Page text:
Caregiving 101: Tips for New Caregivers

Tips to Make Medications Easier to Swallow

Tips to Make Medications Easier to Swallow

Tips to Make Medications Easier to Swallow

For many people, the saying, "That's a hard pill to swallow" is all too real. Research suggests that somewhere around 30 percent of people have trouble with this. Sometimes it's because of the medications themselves and sometimes it's a byproduct of an underlying condition or a natural part of aging. No matter what's causing the difficulty, this makes it harder for caregivers to do their job. Luckily, these tips can make swallowing medications easier.

Leaning Forward

Research has found that a subtle change in the position of the head can help with swallowing. This method has improved swallowing by 89 percent compared to trying to take medication with your head upright. This works because most capsules and tablets float, which is why they can be tricky to swallow with your head in its normal position. By leaning forward with water in your mouth, the medication floats toward the back of your mouth where it's perfectly positioned to swallow. To try this with your loved one, have the person taking the pill put the medication on their tongue and take a sip of water, holding it in their mouth. Have them lean their head forward a little, tipping their chin down slightly before swallowing the medication.

The Pop-Bottle Method

According to Harvard Health Publishing, a study of 140 people who had difficulty swallowing medication tried the pop-bottle method with their eyes closed. They were also tasked with swallowing large pills. The results? The pop-bottle method improved swallowing by 60 percent. It works because it helps activate your swallowing reflex. In turn, this balances out the gag reflex that often prevents you from swallowing larger medications. To try this with your loved one, start by filling a soda or water bottle with water. Have your loved one put the medication on their tongue and put their mouth around the opening of the bottle. Have them take a drink of water while keeping their lips around the bottle and sucking the water out while swallowing.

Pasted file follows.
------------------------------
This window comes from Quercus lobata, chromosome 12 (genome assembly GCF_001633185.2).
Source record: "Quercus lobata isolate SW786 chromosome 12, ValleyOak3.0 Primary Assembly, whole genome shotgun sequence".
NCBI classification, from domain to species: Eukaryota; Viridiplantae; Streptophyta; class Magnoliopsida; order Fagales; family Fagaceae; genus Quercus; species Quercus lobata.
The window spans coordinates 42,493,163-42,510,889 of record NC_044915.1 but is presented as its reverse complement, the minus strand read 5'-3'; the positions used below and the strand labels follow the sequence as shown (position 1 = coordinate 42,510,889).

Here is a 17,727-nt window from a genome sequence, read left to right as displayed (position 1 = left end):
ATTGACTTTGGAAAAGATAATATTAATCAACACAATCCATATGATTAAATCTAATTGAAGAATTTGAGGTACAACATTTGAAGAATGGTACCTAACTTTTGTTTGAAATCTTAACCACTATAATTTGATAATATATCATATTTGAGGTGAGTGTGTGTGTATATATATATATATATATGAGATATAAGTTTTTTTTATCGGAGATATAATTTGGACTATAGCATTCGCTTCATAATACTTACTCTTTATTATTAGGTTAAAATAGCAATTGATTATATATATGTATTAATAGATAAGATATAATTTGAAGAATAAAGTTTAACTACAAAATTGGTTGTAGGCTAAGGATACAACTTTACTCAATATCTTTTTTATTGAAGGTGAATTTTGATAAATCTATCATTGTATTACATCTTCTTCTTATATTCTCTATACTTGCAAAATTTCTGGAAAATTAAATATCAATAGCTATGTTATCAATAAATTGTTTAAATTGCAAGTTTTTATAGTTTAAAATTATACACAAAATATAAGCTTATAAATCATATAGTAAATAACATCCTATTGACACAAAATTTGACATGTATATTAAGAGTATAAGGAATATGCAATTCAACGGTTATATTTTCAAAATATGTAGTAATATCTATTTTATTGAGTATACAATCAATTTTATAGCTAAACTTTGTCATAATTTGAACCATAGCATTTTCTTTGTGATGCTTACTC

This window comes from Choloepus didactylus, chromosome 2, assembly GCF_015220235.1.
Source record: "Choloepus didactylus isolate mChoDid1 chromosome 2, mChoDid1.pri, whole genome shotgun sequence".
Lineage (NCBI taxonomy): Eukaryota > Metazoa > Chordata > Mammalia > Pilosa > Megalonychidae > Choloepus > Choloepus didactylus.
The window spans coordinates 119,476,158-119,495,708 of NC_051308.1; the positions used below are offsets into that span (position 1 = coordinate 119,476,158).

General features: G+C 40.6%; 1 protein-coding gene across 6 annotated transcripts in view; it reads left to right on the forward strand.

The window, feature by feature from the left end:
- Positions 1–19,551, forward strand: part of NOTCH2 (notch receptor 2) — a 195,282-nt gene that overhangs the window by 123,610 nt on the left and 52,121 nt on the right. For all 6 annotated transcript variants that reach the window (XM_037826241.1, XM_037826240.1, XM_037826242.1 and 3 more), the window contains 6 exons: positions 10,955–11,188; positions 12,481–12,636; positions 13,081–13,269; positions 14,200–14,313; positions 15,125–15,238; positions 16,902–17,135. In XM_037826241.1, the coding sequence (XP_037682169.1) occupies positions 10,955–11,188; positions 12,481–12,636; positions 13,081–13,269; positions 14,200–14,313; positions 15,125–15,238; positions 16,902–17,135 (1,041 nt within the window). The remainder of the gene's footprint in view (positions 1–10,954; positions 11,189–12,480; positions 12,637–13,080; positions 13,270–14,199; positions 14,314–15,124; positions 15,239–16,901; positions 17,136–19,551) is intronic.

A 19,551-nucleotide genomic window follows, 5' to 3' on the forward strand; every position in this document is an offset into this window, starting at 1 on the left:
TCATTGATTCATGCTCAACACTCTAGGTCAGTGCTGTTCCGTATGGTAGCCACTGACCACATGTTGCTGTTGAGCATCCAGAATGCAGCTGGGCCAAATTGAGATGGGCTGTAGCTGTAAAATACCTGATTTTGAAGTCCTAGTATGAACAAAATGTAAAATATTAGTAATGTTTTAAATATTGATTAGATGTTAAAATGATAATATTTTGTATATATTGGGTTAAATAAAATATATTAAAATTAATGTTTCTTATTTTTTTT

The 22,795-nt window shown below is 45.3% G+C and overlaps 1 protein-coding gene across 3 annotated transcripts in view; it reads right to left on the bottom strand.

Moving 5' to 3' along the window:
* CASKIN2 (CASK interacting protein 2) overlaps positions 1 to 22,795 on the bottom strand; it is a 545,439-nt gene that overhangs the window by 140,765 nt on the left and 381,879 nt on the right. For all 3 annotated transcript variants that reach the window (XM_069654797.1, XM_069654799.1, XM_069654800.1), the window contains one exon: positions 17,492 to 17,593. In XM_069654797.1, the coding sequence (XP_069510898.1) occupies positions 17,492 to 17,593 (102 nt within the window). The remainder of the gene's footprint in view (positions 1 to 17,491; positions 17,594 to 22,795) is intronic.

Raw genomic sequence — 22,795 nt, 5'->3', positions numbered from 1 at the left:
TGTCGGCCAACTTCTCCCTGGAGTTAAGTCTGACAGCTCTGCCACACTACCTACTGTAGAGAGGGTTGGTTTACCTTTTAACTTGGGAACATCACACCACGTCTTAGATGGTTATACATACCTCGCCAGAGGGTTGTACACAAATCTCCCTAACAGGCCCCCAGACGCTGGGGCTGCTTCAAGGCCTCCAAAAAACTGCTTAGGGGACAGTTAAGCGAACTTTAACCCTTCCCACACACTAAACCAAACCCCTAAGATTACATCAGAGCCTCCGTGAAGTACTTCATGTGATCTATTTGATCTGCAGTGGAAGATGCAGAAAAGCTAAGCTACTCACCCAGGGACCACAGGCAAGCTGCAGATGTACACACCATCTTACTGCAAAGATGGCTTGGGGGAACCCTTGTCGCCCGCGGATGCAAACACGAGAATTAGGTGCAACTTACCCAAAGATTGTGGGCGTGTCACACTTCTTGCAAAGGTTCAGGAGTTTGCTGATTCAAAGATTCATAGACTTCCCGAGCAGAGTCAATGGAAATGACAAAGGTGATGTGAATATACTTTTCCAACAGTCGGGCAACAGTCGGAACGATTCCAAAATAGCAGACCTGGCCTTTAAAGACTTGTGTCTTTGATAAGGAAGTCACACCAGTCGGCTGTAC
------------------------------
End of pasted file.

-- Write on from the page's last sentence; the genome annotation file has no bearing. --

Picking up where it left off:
Just Add Sauce

Sometimes, putting whole pills into a thickened liquid like applesauce or pudding can make it easier to get them down. The texture might make it easier to swallow. If your loved one's doctor or pharmacist approves, try using a pill splitter and cutting the medication in half or quarters and slipping the pieces into the applesauce or pudding. Give it to your loved one with one small piece on each spoonful.

Crush It

Don't take it upon yourself to crush pills or open capsules. There are some that shouldn't be taken this way. Check with your loved one's doctor or a pharmacist first. If you get the green light, crush the pill and add it to applesauce. If the pill can't be crushed, the pharmacist or doctor may be able to recommend an alternative. For example, some medications have liquid options.

Reevaluate Its Need

Some of the largest tablets and capsules that many people take are optional supplements and vitamins. Depending on how important the pill is that's creating swallowing problems, you might consider the benefit of the pill versus the potential choking risk it poses. If it's not something that you can change, spraying hard to swallow pills with an over-the-counter flavored spray can help prevent the sensation of a pill getting stuck in the throat.

Sources, Relieving Pain When Swallowing Pills Is Difficult. [online] Available at: Accessed 5 Dec. 2022].

Godman, Heidi (2020)., Two tricks to make it easier to swallow pills. [online] Available at: [Accessed 5 Dec. 2022]., Pill-Swallowing Methods for Simplifying Medication Administration [online] Available at: [Accessed 5 Dec. 2022].

Rosman, Janie (2017). Tips for Swallowing Pills [online] Available at: [Accessed 5 Dec. 2022].

Kimberly-Clark Canada makes no warranties or representations regarding the completeness or accuracy of the information. This information should be used only as a guide and should not be relied upon as a substitute for professional medical or other health professional advice.